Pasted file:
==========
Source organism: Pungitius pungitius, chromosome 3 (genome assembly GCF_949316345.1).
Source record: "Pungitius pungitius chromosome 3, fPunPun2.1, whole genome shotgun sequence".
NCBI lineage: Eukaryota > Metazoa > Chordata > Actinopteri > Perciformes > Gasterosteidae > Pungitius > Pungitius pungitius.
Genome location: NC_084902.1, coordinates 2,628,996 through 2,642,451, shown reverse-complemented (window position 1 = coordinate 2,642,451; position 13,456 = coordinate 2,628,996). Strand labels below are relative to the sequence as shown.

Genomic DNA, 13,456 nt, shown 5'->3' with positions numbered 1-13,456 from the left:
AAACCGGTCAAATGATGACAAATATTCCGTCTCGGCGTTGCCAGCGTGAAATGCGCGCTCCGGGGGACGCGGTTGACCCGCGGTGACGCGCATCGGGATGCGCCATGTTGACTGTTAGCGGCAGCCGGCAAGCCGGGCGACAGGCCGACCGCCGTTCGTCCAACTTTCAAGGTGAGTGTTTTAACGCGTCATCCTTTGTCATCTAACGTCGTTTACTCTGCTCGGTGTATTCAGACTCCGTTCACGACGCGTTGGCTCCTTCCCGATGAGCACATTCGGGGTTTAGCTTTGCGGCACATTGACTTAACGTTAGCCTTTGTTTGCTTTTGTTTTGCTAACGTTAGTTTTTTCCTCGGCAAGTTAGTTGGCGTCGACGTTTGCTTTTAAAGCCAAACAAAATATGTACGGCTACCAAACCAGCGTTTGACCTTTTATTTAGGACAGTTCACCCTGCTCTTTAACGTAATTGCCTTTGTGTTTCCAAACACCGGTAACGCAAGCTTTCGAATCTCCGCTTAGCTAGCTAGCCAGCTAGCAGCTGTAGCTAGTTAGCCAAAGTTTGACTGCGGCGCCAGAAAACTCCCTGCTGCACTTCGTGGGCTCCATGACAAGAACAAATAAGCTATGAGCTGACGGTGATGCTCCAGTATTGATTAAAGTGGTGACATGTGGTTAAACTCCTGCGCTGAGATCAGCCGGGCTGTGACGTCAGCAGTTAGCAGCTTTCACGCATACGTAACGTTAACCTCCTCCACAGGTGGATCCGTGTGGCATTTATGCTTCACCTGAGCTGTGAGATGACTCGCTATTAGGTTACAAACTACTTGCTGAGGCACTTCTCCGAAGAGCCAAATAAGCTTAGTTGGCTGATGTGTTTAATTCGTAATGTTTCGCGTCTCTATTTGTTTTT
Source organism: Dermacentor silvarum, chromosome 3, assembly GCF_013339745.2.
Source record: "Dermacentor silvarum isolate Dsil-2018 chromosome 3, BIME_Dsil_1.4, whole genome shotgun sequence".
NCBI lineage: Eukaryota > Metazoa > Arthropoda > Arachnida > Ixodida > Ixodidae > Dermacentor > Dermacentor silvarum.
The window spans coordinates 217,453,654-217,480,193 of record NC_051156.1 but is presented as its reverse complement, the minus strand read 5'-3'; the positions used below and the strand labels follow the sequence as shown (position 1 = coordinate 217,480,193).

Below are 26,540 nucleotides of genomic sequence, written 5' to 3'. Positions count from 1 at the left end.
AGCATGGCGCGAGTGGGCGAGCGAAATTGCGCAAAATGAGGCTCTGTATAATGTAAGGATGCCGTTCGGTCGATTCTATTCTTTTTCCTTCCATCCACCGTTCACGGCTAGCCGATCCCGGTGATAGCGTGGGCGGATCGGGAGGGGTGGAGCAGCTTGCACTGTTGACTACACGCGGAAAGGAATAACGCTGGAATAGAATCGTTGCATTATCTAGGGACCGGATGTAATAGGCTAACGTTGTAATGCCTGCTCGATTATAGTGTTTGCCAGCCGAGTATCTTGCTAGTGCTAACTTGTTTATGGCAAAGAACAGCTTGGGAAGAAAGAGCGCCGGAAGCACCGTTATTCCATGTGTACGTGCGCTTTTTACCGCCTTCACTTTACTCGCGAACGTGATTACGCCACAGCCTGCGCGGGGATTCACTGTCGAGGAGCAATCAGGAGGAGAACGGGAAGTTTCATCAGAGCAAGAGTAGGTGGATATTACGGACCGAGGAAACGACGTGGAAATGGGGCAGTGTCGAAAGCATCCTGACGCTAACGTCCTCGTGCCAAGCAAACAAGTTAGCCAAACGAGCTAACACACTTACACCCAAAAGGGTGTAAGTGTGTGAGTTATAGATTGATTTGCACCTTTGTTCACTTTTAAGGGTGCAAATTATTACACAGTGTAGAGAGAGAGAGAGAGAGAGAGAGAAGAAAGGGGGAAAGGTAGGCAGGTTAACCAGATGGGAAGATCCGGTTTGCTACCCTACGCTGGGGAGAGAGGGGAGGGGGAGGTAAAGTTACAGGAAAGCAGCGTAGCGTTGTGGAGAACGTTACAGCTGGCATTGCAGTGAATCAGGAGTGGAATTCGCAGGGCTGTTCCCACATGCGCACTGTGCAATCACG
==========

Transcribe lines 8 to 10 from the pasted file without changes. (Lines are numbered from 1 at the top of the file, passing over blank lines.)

Source record: "Dermacentor silvarum isolate Dsil-2018 chromosome 3, BIME_Dsil_1.4, whole genome shotgun sequence".
NCBI lineage: Eukaryota > Metazoa > Arthropoda > Arachnida > Ixodida > Ixodidae > Dermacentor > Dermacentor silvarum.
The window spans coordinates 217,453,654-217,480,193 of record NC_051156.1 but is presented as its reverse complement, the minus strand read 5'-3'; the positions used below and the strand labels follow the sequence as shown (position 1 = coordinate 217,480,193).